Discovery Point #1
Annuals and Perennials: What’s the Difference?
The Classics bed uses a combination of annuals and perennials. To accommodate the large number of authors for current and future years, perennials have been carefully planned. Some annuals will be changed yearly.
An annual is a plant that lives and dies in one growing season, sometimes called a bedding plant. A perennial regrows and reblooms year after year. Although the foliage may die back during the winter, it reemerges in the spring.
While it would seem that perennials are the best choice, and they usually are, there is a case to be made for using both.
Perennials have a specific period of bloom. Sometimes a perennial will bloom all season, but many do not. Perennials may take several years to reach the desired size.
Most annuals (think geraniums, pansies, petunias, heliotrope, African daisies) will continue to bloom all season, with deadheading (removal of spent blooms). Annuals often need frequent feeding because of their heavy blooms over a short summer. Annuals are the best choice for containers.
The best argument for using at least some annuals is that they provide continuing color when perennials have stopped blooming.
Discovery Point #2
Can You Find the Nexus Stones?There is a purpose behind the placement of these small square stones. A nexus is a connection or series of connections linking two or more things.
Search along the flagstone paths and you will notice several small square or rectangular stones where other stones come together. These are not only aesthetic but have a purpose. Stone mason Erik Lewis, who designed the paths, said that where there are four corners coming together at one point, this point will be weak. A small stone is cut and placed at the intersection of the four larger stones.
Discovery Point #3
The Language of Flowers
Since antiquity, symbolic flower meanings have fascinated poets, writers, and couples alike.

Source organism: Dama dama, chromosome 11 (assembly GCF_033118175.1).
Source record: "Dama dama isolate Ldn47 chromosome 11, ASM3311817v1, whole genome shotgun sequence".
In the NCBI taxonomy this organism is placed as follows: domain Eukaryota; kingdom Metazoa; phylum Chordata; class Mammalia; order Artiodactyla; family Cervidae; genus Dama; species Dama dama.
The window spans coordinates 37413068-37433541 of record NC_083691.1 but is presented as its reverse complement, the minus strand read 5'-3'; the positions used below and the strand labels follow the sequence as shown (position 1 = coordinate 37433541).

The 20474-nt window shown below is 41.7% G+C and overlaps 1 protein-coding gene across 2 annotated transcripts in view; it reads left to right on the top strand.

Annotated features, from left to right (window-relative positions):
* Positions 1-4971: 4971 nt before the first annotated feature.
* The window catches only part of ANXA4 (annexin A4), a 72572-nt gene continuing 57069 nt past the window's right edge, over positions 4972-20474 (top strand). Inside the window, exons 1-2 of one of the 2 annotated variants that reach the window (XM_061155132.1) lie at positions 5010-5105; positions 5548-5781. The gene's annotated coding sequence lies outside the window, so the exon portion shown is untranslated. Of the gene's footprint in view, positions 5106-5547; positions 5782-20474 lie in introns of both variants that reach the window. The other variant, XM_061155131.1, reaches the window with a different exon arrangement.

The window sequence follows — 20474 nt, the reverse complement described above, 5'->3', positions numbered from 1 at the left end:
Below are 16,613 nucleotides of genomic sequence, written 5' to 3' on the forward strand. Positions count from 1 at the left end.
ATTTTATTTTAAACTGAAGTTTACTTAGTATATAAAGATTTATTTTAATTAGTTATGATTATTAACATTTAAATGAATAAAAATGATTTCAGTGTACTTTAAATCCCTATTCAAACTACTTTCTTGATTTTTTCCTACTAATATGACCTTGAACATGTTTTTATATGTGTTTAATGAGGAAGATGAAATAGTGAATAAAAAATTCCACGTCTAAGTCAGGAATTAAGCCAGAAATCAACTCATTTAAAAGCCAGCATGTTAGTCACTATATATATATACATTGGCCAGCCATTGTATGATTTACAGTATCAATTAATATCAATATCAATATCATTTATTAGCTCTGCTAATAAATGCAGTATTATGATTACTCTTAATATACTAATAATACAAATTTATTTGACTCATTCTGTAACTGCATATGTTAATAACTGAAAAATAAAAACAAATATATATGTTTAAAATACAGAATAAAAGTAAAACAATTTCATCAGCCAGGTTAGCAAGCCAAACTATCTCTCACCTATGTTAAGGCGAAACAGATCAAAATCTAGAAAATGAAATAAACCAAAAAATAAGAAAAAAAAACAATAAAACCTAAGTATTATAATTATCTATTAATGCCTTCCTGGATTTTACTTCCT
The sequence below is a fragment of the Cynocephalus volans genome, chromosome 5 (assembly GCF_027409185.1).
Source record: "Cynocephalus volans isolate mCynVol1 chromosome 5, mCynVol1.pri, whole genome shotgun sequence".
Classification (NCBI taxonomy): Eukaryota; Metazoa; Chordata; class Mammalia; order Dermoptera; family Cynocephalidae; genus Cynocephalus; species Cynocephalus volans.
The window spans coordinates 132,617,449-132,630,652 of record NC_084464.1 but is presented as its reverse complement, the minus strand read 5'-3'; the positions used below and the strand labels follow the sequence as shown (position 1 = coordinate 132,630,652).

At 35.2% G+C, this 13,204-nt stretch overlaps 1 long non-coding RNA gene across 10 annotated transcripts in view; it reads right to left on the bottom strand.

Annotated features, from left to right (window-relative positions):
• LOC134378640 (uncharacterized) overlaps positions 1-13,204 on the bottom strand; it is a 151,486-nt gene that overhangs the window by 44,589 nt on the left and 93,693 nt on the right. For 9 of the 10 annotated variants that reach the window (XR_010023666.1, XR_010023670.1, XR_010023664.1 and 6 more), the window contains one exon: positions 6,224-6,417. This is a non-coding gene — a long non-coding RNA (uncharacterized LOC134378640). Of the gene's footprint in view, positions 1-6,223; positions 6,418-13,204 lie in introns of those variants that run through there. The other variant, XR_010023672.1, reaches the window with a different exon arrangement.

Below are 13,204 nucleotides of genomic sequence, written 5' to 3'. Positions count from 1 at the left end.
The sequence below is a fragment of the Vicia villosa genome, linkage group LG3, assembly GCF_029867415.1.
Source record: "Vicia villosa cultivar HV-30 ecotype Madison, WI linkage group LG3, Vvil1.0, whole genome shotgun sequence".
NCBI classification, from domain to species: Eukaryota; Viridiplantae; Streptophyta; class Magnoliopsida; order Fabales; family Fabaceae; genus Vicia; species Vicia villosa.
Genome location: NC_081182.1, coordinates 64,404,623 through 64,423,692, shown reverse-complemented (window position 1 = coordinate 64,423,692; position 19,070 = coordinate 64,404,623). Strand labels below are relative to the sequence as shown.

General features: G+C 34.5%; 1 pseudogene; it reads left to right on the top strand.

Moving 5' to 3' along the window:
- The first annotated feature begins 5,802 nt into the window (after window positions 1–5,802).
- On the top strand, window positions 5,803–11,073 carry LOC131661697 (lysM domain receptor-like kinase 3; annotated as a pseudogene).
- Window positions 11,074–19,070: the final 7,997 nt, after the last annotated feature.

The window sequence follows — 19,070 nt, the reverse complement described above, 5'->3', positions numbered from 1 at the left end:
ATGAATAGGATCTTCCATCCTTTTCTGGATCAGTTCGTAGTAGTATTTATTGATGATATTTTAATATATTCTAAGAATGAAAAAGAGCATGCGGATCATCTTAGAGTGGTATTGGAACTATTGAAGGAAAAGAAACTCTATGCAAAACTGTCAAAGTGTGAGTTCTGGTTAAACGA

Folklore, mythology, and literature of all kinds, from the ancient Greeks, Chinese, and Romans to present day, are sprinkled with flower symbolism. In the Victorian era, when proper etiquette discouraged open displays of affection, flowers were used as a means of coded communication. “Floriography” is the language of flowers. Not only the flowers, but the colors of flowers have developed certain meanings. Red roses, for example, are associated with true love, whereas white roses are usually associated with mourning.
Floriography peaked in Victorian times and then largely vanished after WWI as interests and resources shifted elsewhere. In the 19th century there were nearly 100 flower dictionaries in circulation in the US and the “flower code” was regularly discussed in magazines like Harpers and The Atlantic.
In consulting lists of flower meanings, however, many competing meanings emerge. Daffodils, for example, can symbolize everything from chivalry to rebirth/new beginnings to unrequited love.
The subject is endlessly fascinating. Check out the hidden meanings behind the flowers carried by Kate Middleton for her marriage to Prince William at: https://www.thelist.com/354146/kate-middletons-wedding-bouquet-meant-more-than-you-think/
The Complete Language of Flowers, A Definitive and Illustrated Encyclopedia, by S. Theresa Dietz (available in the Durango Public Library)
A Contemplation Upon Flowers, Garden Plants in Myth and Literature, by Bobby J. Ward
Photo of poster: www.almanac.com